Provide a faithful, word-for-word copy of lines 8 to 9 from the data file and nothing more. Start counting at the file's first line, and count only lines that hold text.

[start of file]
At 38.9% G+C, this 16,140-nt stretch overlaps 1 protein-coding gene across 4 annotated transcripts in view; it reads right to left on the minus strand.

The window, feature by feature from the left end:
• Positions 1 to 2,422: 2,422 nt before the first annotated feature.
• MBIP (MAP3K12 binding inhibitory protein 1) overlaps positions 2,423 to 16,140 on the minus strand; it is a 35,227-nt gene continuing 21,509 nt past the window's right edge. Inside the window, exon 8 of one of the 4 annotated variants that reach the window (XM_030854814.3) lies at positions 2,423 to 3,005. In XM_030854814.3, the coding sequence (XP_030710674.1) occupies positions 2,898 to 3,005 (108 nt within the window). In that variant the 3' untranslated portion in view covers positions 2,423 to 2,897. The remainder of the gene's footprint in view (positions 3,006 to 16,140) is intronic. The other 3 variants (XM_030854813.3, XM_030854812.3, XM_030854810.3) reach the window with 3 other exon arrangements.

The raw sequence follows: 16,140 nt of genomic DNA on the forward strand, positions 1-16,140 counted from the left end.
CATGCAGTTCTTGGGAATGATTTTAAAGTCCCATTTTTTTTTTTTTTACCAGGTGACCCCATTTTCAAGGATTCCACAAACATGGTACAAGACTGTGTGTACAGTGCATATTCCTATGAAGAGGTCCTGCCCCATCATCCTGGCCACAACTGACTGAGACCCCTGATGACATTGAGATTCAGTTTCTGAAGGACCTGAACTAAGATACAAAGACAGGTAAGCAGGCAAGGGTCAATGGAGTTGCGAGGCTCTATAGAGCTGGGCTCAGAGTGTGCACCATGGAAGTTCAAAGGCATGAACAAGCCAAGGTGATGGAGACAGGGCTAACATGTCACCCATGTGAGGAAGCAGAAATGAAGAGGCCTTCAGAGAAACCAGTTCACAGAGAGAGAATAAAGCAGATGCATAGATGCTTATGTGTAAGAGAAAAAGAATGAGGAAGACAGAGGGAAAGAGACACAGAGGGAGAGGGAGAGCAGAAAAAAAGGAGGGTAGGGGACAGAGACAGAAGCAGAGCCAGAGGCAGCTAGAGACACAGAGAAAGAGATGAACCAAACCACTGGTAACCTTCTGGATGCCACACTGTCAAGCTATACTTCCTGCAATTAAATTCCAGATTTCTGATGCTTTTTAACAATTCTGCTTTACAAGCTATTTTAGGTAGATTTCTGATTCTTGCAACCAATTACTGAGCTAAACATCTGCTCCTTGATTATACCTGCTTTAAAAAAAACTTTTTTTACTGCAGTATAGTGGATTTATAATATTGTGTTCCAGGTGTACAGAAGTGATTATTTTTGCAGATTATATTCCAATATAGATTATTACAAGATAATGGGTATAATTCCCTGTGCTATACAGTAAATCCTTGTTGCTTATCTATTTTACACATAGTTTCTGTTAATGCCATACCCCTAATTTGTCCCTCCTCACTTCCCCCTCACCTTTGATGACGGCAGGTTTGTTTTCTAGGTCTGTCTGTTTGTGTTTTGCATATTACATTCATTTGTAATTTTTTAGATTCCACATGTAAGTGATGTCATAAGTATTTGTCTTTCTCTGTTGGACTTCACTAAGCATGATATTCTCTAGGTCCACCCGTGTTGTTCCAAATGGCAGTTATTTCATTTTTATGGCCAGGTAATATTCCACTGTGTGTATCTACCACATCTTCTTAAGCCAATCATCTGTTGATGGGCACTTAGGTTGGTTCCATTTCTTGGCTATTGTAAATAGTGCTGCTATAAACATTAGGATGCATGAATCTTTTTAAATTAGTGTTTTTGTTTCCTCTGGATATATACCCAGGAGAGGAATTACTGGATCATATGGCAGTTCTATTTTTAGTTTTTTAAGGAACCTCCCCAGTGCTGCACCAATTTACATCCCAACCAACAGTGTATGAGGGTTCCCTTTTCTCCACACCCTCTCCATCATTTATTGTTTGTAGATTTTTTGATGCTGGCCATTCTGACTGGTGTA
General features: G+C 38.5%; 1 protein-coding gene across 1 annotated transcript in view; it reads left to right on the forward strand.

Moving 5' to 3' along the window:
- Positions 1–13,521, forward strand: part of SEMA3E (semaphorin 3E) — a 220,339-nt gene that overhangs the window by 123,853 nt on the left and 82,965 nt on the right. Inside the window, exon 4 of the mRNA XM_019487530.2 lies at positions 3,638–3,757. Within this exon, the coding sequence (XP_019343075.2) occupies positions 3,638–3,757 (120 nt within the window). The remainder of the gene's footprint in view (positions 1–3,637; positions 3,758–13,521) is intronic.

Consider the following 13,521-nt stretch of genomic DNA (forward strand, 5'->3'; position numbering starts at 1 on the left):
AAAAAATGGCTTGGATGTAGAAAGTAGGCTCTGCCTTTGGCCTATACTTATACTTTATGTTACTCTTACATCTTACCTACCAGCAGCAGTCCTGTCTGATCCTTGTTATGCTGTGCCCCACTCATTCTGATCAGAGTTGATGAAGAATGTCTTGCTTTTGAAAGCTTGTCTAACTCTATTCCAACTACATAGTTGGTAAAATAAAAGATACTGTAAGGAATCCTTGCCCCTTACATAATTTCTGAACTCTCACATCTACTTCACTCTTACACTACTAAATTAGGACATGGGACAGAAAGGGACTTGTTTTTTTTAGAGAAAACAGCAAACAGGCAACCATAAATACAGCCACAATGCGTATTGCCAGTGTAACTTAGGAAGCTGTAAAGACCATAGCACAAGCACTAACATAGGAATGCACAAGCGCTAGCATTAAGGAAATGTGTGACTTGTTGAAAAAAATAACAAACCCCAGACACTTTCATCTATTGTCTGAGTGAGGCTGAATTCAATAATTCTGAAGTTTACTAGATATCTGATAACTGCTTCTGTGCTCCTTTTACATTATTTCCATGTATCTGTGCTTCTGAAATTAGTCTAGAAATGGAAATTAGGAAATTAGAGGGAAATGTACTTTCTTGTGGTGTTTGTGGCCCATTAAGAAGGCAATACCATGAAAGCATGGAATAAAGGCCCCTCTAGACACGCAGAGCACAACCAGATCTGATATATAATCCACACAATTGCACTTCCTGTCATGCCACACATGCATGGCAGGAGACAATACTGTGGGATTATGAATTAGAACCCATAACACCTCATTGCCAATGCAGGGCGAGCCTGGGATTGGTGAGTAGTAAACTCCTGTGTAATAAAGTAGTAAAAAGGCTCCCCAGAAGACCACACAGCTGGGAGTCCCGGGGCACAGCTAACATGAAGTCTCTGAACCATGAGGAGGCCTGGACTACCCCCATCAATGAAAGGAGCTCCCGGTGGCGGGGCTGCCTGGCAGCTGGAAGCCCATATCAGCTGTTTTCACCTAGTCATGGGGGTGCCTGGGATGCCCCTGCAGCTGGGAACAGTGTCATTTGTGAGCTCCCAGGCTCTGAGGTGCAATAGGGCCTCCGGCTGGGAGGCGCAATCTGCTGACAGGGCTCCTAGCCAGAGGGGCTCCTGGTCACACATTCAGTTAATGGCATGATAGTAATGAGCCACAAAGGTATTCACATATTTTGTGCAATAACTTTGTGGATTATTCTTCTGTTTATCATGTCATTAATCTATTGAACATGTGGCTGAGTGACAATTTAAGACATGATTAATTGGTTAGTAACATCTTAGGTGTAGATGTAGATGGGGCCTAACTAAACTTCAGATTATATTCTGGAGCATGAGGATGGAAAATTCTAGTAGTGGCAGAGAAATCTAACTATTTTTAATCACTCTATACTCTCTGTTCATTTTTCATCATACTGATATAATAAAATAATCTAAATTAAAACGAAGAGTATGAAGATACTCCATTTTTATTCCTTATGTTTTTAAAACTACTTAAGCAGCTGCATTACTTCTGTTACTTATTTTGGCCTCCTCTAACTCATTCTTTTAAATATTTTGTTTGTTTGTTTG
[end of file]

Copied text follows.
Moving 5' to 3' along the window:
- Positions 1–13,521, forward strand: part of SEMA3E (semaphorin 3E) — a 220,339-nt gene that overhangs the window by 123,853 nt on the left and 82,965 nt on the right. Inside the window, exon 4 of the mRNA XM_019487530.2 lies at positions 3,638–3,757. Within this exon, the coding sequence (XP_019343075.2) occupies positions 3,638–3,757 (120 nt within the window). The remainder of the gene's footprint in view (positions 1–3,637; positions 3,758–13,521) is intronic.